Declaration of patient consent

The authors certify that they have obtained all appropriate patient consent forms. In the form the patient(s) has/have given his/her/their consent for his/her/their images and other clinical information to be reported in the journal. The patients understand that their names and initials will not be published and due efforts will be made to conceal their identity, but anonymity cannot be guaranteed.

Financial support and sponsorship


Conflicts of interest

There are no conflicts of interest.

  References Top

Wong SH, Boggild M, Enevoldson TP, Fletcher NA. Myelopathy but normal MRI: Where next? Pract Neurol 2008;8:90-102.  Back to cited text no. 1
Pinto WB, Souza PV, Albuquerque MV, Dutra LA, Pedroso JL, Barsottini OG. Clinical and epidemiological profiles of non-traumatic myelopathies. Arq Neuropsiquiatr 2016;74:161-5.  Back to cited text no. 2
Graus F, Delattre JY, Antoine JC, Dalmau J, Giometto B, Grisold W,et al. Recommended diagnostic criteria for paraneoplastic neurological syndromes. J Neurol Neurosurg Psychiatry 2004;75:1135-40.  Back to cited text no. 3
Barnabei A, Ferretti E, Baldelli R, Procaccini A, Spriano G, Appetecchia M. Hurthle cell tumours of the thyroid. Personal experience and review of the literature. Acta Otorhinolaryngol Ital 2009;29:305-11.  Back to cited text no. 4
Pittock SJ, Lennon VA. Aquaporin-4 autoantibodies in a paraneoplastic context. Arch Neurol 2008;65:629-32.  Back to cited text no. 5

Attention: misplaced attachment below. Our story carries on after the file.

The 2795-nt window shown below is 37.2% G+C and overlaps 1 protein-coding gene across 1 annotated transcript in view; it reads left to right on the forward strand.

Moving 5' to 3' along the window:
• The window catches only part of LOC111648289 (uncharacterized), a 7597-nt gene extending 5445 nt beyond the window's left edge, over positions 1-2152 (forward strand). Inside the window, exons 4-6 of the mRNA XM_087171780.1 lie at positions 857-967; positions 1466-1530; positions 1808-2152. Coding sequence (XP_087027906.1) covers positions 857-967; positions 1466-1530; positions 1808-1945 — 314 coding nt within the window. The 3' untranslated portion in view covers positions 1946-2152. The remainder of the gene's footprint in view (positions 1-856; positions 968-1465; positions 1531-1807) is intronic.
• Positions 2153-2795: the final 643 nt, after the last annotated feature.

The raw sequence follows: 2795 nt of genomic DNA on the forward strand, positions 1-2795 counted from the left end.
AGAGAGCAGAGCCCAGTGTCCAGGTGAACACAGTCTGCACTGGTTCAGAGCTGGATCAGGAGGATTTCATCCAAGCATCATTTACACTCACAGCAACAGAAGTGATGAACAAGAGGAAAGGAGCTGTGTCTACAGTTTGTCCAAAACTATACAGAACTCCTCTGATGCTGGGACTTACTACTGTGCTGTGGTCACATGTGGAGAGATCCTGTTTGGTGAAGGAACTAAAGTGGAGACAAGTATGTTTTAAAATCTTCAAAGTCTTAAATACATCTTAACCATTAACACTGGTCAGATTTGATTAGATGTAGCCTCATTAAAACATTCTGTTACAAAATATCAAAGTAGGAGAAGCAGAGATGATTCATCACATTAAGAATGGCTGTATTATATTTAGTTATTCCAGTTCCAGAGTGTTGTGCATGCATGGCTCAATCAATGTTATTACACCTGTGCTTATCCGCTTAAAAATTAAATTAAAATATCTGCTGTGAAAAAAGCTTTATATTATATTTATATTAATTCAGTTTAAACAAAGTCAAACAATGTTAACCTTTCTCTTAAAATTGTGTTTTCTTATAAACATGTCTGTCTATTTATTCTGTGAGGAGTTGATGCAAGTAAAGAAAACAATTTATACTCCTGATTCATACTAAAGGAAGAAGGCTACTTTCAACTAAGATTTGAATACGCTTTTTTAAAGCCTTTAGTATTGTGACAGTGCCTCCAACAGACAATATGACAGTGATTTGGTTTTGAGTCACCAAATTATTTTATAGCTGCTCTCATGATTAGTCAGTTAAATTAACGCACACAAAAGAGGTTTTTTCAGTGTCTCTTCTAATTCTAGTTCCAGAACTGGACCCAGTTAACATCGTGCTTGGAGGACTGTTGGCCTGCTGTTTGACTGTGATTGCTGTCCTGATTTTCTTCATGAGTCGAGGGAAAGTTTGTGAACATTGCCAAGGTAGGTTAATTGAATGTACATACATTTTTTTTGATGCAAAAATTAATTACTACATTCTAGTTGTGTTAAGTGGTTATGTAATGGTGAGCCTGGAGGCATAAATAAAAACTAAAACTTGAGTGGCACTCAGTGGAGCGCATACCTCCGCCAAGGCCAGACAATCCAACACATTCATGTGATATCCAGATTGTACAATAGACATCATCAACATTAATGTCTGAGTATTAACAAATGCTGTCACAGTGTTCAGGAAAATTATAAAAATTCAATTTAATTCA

Kadhiravan. Diffuse toxic goiter and coexisting Hurthle cell carcinoma of thyroid presenting as lower limb weakness from mononeuritis multiplex. J Assoc Physicians India 2016;64:97.  Back to cited text no. 6
Kuroda Y, Miyahara M, Sakemi T, Matsui M, Ryu T, Yamaguchi M, et al. Autopsy report of acute necrotizing opticomyelopathy associated with thyroid cancer. J Neurol Sci 1993;120:29-32.  Back to cited text no. 7
Jaffe D, Freeman W. Spinal necrosis and softening of obscure origin necrotic myelitis versus myelomalacia; review of literature and clinicopathologic case studies. Arch NeurPsych 1943;49:683-707.  Back to cited text no. 8
Flanagan EP, Mckeon A, Lennon VA, Kearns J, Weinshenker BG, Krecke KN, et al. Paraneoplastic isolated myelopathy: Clinical course and neuroimaging clues. Neurology 2011;76:2089-95.  Back to cited text no. 9
Flanagan EP, Keegan BM. Paraneoplastic myelopathy. Neurol Clin 2013;31:307-18.  Back to cited text no. 10